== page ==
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How Do You Decide Which BI Tool to Use?

When talking with service providers, you can easily get distracted by the potential benefits a new business intelligence tool could bring your company. Before moving forward, make sure your basic needs will be met by using the following checklist:

  1. How important is speed? Do you need reports that deliver information in real-time, or can you work with information that is, say, a few days old? Real-time reporting keeps you on top of what’s happening in the business up to the minute, but accepting a little data lag may allow more time for collaboration and interaction among business units. Either direction will have dramatic impacts on costs, implementation and supporting system selection. Which will be of more use to your company and will fit your budget?

  2. How far down will you need to go? How deep do you want to go in reporting? Do you want historical reports? Do you want to go to the SKU level, the sub-account level, or the meta-data level? Do you need strong analysis on current operations? Predictive capabilities? Automated, customized reports? Self-service or self-generated reports so that people in various departments can summon reports on just about anything they want to know? Do your employees need just text and numbers, or do you want data visualization too? Data visualization adds complexity to the tool as does self-generated (rather than IT-generated) reporting.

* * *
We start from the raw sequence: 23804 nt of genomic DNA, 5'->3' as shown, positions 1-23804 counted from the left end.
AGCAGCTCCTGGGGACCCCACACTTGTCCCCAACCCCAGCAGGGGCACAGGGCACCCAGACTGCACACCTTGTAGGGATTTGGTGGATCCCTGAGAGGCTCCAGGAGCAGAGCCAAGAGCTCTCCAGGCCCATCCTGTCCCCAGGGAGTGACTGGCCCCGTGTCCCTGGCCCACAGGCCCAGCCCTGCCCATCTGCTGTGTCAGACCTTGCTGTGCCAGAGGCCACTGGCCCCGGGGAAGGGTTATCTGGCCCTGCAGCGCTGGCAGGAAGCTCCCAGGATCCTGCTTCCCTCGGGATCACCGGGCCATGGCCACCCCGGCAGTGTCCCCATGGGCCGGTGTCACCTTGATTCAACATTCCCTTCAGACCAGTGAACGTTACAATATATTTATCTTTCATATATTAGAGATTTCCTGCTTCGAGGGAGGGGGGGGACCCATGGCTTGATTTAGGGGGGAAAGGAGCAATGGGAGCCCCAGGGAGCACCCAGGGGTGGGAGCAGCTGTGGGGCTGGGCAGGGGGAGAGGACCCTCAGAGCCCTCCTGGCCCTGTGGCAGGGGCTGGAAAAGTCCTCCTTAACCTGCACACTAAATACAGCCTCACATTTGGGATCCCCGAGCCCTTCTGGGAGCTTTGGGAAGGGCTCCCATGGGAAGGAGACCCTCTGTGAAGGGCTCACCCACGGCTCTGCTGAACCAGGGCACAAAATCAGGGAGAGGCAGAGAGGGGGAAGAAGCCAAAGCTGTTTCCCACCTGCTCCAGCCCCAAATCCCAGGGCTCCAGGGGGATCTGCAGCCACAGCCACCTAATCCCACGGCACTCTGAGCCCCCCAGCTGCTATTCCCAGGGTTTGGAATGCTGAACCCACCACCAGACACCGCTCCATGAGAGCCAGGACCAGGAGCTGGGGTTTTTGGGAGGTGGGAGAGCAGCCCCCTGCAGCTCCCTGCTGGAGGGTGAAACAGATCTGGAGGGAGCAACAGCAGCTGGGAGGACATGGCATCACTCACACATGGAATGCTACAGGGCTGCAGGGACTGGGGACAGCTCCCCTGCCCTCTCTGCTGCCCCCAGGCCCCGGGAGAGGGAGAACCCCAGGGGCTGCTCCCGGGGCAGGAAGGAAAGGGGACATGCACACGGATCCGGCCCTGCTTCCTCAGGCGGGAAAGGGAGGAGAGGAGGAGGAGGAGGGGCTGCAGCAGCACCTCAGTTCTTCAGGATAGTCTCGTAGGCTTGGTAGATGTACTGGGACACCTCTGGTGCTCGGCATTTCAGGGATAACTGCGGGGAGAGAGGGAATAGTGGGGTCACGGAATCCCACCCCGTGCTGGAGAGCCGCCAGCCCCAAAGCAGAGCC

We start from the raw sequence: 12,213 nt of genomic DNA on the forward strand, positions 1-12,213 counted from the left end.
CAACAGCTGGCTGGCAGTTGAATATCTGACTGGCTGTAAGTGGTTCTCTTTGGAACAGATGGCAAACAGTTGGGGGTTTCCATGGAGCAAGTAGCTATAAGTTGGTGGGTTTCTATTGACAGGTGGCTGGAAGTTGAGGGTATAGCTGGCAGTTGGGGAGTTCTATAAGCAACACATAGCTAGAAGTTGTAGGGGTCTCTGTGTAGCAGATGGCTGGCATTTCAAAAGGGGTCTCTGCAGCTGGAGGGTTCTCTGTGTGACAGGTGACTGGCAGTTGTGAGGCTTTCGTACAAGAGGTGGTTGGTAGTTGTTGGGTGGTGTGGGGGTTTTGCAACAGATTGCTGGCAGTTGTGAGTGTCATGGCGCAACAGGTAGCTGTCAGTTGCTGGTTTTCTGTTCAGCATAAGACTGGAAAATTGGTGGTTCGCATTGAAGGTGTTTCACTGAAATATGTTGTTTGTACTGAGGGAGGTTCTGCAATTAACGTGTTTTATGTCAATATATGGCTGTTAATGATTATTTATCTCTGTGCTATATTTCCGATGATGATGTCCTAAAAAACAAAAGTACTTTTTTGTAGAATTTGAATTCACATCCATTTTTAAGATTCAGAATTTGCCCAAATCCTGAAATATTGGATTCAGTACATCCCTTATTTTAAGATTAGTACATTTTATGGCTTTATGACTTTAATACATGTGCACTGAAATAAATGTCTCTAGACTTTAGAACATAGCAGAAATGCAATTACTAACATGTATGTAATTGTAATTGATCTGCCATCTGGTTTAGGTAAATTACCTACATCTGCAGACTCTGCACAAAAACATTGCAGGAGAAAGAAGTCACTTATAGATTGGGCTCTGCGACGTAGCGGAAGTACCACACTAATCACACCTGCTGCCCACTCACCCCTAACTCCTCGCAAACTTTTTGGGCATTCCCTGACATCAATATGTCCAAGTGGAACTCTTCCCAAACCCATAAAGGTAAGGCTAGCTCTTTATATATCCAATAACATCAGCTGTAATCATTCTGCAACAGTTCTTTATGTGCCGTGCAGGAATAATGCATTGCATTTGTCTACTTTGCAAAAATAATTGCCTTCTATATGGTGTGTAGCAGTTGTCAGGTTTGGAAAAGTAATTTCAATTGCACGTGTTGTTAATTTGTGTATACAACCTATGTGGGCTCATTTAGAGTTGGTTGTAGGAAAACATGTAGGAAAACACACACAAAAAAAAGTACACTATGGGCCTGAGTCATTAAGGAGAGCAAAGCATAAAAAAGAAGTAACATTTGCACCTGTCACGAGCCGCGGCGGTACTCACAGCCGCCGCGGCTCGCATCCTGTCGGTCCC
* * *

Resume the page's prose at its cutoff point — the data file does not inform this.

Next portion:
Knowing in advance how much you need to know, how many ways you need to know it, and how dynamic you want the reporting to be will quickly help narrow down the universe of BI tools.

  3. What kind of breadth to you expect out of your BI system? How far do you want to go in terms of users and data contributors? Are you looking for reporting to be for internal use only, or do you want some outsiders to participate too, such as business partners, vendors, and customers? The wider you cast the net, the more you’ll need to think about accessibility, security issues, and control measures.

  4. How easy is it to use? If you’re opening up your BI system to many users, you’ll need to think about its ease of use. This is a key issue if you’ll be asking employees who don’t usually need to get involved with data gathering or analysis to be involved with a new process. Ease of use could be a deal-breaker for when you’re torn between two options. Even for experienced Excel users, a BI system can be highly complex and slow. Many companies use outside consultants to help set up initial and ongoing reports. It can be far from simple to get the most out of any of these systems.

  5. What will be the focus? If you plan to use the BI tool primarily for operations, you may need many reports on a daily basis. But if you’ll be using it more for making strategic decisions, you may need fewer, less complex reports per month. Depending on your needs, see how the system in front of you will handle output.

In addition to this checklist, consider how closely the vendors at the top of your list will assist you on the system moving forward and how much that work may cost you.